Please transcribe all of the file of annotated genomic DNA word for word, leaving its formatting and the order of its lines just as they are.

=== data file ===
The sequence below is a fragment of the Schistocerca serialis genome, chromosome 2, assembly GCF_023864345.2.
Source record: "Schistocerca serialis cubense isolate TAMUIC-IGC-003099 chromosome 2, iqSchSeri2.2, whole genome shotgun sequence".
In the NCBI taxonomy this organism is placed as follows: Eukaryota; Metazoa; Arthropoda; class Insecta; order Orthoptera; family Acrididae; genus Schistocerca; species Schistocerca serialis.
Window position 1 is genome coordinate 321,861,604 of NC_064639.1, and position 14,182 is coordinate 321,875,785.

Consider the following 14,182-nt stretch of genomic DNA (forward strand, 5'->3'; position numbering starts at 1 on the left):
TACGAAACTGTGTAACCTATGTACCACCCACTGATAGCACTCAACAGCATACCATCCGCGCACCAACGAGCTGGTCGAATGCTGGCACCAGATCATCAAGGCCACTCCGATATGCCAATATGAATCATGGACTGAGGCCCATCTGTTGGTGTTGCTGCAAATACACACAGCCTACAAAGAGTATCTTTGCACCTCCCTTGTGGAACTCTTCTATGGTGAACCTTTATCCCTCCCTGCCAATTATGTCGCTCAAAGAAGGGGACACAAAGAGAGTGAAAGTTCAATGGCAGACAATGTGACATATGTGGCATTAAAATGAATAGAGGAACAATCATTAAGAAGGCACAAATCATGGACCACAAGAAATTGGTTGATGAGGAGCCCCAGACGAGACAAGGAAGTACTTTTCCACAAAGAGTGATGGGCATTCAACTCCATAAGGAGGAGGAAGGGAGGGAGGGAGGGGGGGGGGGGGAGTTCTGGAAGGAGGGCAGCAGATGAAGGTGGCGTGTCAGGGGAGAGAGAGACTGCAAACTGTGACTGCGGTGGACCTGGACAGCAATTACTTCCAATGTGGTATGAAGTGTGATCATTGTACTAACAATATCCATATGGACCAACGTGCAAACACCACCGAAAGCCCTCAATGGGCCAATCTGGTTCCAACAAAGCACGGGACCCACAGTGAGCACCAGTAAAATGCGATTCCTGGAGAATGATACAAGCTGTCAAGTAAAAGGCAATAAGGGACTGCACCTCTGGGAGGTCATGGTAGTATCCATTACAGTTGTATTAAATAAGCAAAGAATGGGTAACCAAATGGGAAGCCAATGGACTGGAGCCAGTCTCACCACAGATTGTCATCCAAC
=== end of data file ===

The sequence below is a fragment of the Schistocerca serialis genome, chromosome 2, assembly GCF_023864345.2.
Source record: "Schistocerca serialis cubense isolate TAMUIC-IGC-003099 chromosome 2, iqSchSeri2.2, whole genome shotgun sequence".
In the NCBI taxonomy this organism is placed as follows: Eukaryota; Metazoa; Arthropoda; class Insecta; order Orthoptera; family Acrididae; genus Schistocerca; species Schistocerca serialis.
Window position 1 is genome coordinate 321,861,604 of NC_064639.1, and position 14,182 is coordinate 321,875,785.

Consider the following 14,182-nt stretch of genomic DNA (forward strand, 5'->3'; position numbering starts at 1 on the left):
TACGAAACTGTGTAACCTATGTACCACCCACTGATAGCACTCAACAGCATACCATCCGCGCACCAACGAGCTGGTCGAATGCTGGCACCAGATCATCAAGGCCACTCCGATATGCCAATATGAATCATGGACTGAGGCCCATCTGTTGGTGTTGCTGCAAATACACACAGCCTACAAAGAGTATCTTTGCACCTCCCTTGTGGAACTCTTCTATGGTGAACCTTTATCCCTCCCTGCCAATTATGTCGCTCAAAGAAGGGGACACAAAGAGAGTGAAAGTTCAATGGCAGACAATGTGACATATGTGGCATTAAAATGAATAGAGGAACAATCATTAAGAAGGCACAAATCATGGACCACAAGAAATTGGTTGATGAGGAGCCCCAGACGAGACAAGGAAGTACTTTTCCACAAAGAGTGATGGGCATTCAACTCCATAAGGAGGAGGAAGGGAGGGAGGGAGGGGGGGGGGGGGAGTTCTGGAAGGAGGGCAGCAGATGAAGGTGGCGTGTCAGGGGAGAGAGAGACTGCAAACTGTGACTGCGGTGGACCTGGACAGCAATTACTTCCAATGTGGTATGAAGTGTGATCATTGTACTAACAATATCCATATGGACCAACGTGCAAACACCACCGAAAGCCCTCAATGGGCCAATCTGGTTCCAACAAAGCACGGGACCCACAGTGAGCACCAGTAAAATGCGATTCCTGGAGAATGATACAAGCTGTCAAGTAAAAGGCAATAAGGGACTGCACCTCTGGGAGGTCATGGTAGTATCCATTACAGTTGTATTAAATAAGCAAAGAATGGGTAACCAAATGGGAAGCCAATGGACTGGAGCCAGTCTCACCACAGATTGTCATCCAAC